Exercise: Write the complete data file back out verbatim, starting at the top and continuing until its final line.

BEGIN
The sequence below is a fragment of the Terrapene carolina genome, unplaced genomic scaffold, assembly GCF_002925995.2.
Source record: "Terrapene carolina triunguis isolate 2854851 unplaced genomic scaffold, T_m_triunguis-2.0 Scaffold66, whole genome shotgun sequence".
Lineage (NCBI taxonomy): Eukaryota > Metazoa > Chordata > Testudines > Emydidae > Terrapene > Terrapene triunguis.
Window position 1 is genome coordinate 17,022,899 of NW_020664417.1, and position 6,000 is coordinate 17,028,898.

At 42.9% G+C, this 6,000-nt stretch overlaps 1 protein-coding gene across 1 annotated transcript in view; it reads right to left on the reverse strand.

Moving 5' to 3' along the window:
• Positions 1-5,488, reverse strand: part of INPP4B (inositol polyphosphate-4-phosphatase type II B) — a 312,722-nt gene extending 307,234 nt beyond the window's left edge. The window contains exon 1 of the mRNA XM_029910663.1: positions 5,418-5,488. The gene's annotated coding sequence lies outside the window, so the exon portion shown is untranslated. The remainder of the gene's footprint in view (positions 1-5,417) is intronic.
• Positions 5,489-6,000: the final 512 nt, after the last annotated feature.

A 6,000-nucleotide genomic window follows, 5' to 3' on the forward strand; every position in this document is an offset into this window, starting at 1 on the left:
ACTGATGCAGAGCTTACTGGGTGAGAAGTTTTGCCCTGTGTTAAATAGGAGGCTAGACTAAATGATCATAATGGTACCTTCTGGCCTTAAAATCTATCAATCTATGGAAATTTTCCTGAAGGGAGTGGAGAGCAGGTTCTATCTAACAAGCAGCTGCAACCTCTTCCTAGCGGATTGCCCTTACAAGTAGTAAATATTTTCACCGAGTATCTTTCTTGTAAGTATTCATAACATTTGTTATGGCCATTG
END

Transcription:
The sequence below is a fragment of the Terrapene carolina genome, unplaced genomic scaffold, assembly GCF_002925995.2.
Source record: "Terrapene carolina triunguis isolate 2854851 unplaced genomic scaffold, T_m_triunguis-2.0 Scaffold66, whole genome shotgun sequence".
Lineage (NCBI taxonomy): Eukaryota > Metazoa > Chordata > Testudines > Emydidae > Terrapene > Terrapene triunguis.
Window position 1 is genome coordinate 17,022,899 of NW_020664417.1, and position 6,000 is coordinate 17,028,898.

At 42.9% G+C, this 6,000-nt stretch overlaps 1 protein-coding gene across 1 annotated transcript in view; it reads right to left on the reverse strand.

Moving 5' to 3' along the window:
• Positions 1-5,488, reverse strand: part of INPP4B (inositol polyphosphate-4-phosphatase type II B) — a 312,722-nt gene extending 307,234 nt beyond the window's left edge. The window contains exon 1 of the mRNA XM_029910663.1: positions 5,418-5,488. The gene's annotated coding sequence lies outside the window, so the exon portion shown is untranslated. The remainder of the gene's footprint in view (positions 1-5,417) is intronic.
• Positions 5,489-6,000: the final 512 nt, after the last annotated feature.

A 6,000-nucleotide genomic window follows, 5' to 3' on the forward strand; every position in this document is an offset into this window, starting at 1 on the left:
ACTGATGCAGAGCTTACTGGGTGAGAAGTTTTGCCCTGTGTTAAATAGGAGGCTAGACTAAATGATCATAATGGTACCTTCTGGCCTTAAAATCTATCAATCTATGGAAATTTTCCTGAAGGGAGTGGAGAGCAGGTTCTATCTAACAAGCAGCTGCAACCTCTTCCTAGCGGATTGCCCTTACAAGTAGTAAATATTTTCACCGAGTATCTTTCTTGTAAGTATTCATAACATTTGTTATGGCCATTG